Principal Investigator


Dorothy Shippen
Phone:(979) 862-2342

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B.S. Auburn University (1982)

Ph.D. University of Alabama, Birmingham (1987)

Postdoc. University of California, Berkeley and University of California, San Francisco (1987-91)

Joined Texas A&M in 1991

Current Lab Members

 Post Doctoral Associates

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Behailu Aklilu

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Ph.D. (Genetics), 2015, University of New Hampshire, USA

M.Sc. (Agriculture and Biotechnology), 2008, Ben-Gurion University, Israel

B.Sc. (Plant Sciences), 2002, Haromaya University, Ethiopia

Research Assistant (2008-2009), Ben-Gurion University of the Negev Research Assistant (2003-2006), Ethiopian Institute of Agricultural Research

Research Interest:

The ends of eukaryotic linear chromosomes are capped by nucleoprotein structures called telomeres, which protect the termini from progressive chromosome shortening and the DNA damage response pathway. In the flowering plant, Arabidopsis thaliana, telomeres are bound by telomere specific ssDNA-binding protein complex, CST (CTC1/STN1/TEN1). The CST complex functions in both end protection and telomere replication through interactions with various proteins. In A. thaliana, it is proposed that CST engages both telomerase and DNA polymerase α (Polα) to promote G- and C-strand synthesis, respectively. My research is to investigate the dynamic in vivo interactions of CST with end protection and replication complexes. Other research interests of mine are investigating the role of A. thaliana Replication Protein A (RPA) in telomere maintenance; and Telomerase RNA Subunit 2 (TER2) in meiotic progression.

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Claudia Marcela Castillo-Gonzalez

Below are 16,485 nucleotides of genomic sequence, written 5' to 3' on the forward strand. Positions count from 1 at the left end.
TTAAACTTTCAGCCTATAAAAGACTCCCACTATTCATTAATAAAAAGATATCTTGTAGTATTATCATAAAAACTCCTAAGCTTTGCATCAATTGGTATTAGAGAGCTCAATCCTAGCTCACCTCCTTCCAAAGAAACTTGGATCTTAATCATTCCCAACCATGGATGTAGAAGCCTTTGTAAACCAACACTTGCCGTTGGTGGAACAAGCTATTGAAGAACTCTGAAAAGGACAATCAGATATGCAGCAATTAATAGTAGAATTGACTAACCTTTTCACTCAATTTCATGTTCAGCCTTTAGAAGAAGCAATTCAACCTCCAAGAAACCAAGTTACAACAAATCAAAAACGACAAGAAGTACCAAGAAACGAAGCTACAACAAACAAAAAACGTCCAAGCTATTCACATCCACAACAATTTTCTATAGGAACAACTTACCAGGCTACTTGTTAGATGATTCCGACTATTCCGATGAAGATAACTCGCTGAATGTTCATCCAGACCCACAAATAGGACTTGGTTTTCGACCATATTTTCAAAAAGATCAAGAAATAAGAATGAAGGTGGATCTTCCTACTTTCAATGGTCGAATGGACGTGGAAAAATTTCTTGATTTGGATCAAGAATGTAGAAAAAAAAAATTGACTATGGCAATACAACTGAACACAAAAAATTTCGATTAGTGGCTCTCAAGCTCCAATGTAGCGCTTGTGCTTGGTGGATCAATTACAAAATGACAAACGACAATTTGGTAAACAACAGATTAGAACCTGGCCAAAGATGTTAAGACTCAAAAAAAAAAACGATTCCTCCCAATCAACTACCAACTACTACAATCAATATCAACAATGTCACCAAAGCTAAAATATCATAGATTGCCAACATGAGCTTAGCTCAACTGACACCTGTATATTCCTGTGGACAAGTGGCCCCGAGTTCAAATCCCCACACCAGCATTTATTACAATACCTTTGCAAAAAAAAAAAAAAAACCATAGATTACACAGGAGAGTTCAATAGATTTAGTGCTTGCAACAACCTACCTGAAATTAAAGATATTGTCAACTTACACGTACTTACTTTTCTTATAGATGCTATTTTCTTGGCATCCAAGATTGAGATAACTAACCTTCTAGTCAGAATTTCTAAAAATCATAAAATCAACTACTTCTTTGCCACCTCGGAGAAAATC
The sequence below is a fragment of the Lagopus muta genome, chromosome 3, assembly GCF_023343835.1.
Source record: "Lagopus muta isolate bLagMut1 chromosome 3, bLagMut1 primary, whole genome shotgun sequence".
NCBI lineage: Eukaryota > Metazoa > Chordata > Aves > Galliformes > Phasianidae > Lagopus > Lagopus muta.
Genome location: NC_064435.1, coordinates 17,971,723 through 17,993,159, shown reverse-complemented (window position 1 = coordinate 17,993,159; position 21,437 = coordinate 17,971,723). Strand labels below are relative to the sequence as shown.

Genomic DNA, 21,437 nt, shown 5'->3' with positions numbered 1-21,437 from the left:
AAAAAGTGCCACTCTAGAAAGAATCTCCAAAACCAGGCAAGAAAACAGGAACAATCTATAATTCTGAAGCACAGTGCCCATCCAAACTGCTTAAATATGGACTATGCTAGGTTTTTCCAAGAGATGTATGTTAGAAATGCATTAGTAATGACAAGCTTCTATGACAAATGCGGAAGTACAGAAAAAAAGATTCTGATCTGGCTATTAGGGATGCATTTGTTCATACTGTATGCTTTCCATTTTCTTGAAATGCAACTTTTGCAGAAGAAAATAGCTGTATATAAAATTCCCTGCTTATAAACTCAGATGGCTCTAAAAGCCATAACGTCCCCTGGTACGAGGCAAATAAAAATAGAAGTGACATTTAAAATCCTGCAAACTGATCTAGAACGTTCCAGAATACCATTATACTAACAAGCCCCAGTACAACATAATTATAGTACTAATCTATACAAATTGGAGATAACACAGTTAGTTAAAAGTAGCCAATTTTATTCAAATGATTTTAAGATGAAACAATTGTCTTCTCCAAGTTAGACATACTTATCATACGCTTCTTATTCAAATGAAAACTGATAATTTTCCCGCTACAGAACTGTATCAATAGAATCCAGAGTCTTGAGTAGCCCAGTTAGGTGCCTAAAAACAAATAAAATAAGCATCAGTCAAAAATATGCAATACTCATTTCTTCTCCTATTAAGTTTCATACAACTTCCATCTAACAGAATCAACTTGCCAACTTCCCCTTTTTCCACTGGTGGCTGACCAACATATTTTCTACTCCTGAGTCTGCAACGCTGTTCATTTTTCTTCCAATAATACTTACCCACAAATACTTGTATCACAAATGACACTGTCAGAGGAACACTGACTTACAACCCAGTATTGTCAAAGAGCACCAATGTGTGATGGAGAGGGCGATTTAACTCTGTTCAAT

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B.Sc. Microbiology - Minor in Chemistry, Universidad de Los Andes, Bogota D.C., Colombia (2005)

M.Sc. Microbiology, Universidad de Los Andes, Bogotá D.C., Colombia (2007)

Research Assistant, Universidad de São Paulo, São Paulo, Brazil (2009)

Ph.D. Biochemistry, Texas A&M University, College Station, Texas, USA (2017)

Post Doctoral Research Associate, Texas A&M University, College Station, Texas, USA (present) )

Research Interests:

Of the features that define a living organism, resilience is perhaps my favorite. I am deeply interested in the crosstalk of regulatory networks and chromatin modification, as means to inherit adaptive environmental information. Telomeres are the terminal structures of eukaryotic linear chromosomes, essential for maintaining genetic stability and widely regarded as the key to cell immortality. Protection of Telomeres 1(POT1) is a fundamental component of the telomere sheltering complex in mammals, whose role is to prevent the targeting of chromosome ends by the DNA repair pathway, and to modulate telomerase activity. Arabidopsis thaliana encodes three paralogs of the POT1 gene. While POT1a functions as mammalian POT1, the roles of POT1b and POT1c remain elusive. Previous work from our lab showed that POT1b acts as a negative regulator of telomerase activity, but its effect on telomere length is negligible in vivo. Loss-of-function pot1b mutants display a worsening phenotype after multiple generations, consisting of delayed development, decreased fitness, and hypersensitivity to DNA damage. We hypothesize that duplication of the POT1 gene in Arabidopsis has enabled the acquisition of specialized, non-canonical functions in POT1b. My research goal is to understand the roles of POT1b through the identification and characterization of its macromolecular complexes upon environmental stimuli.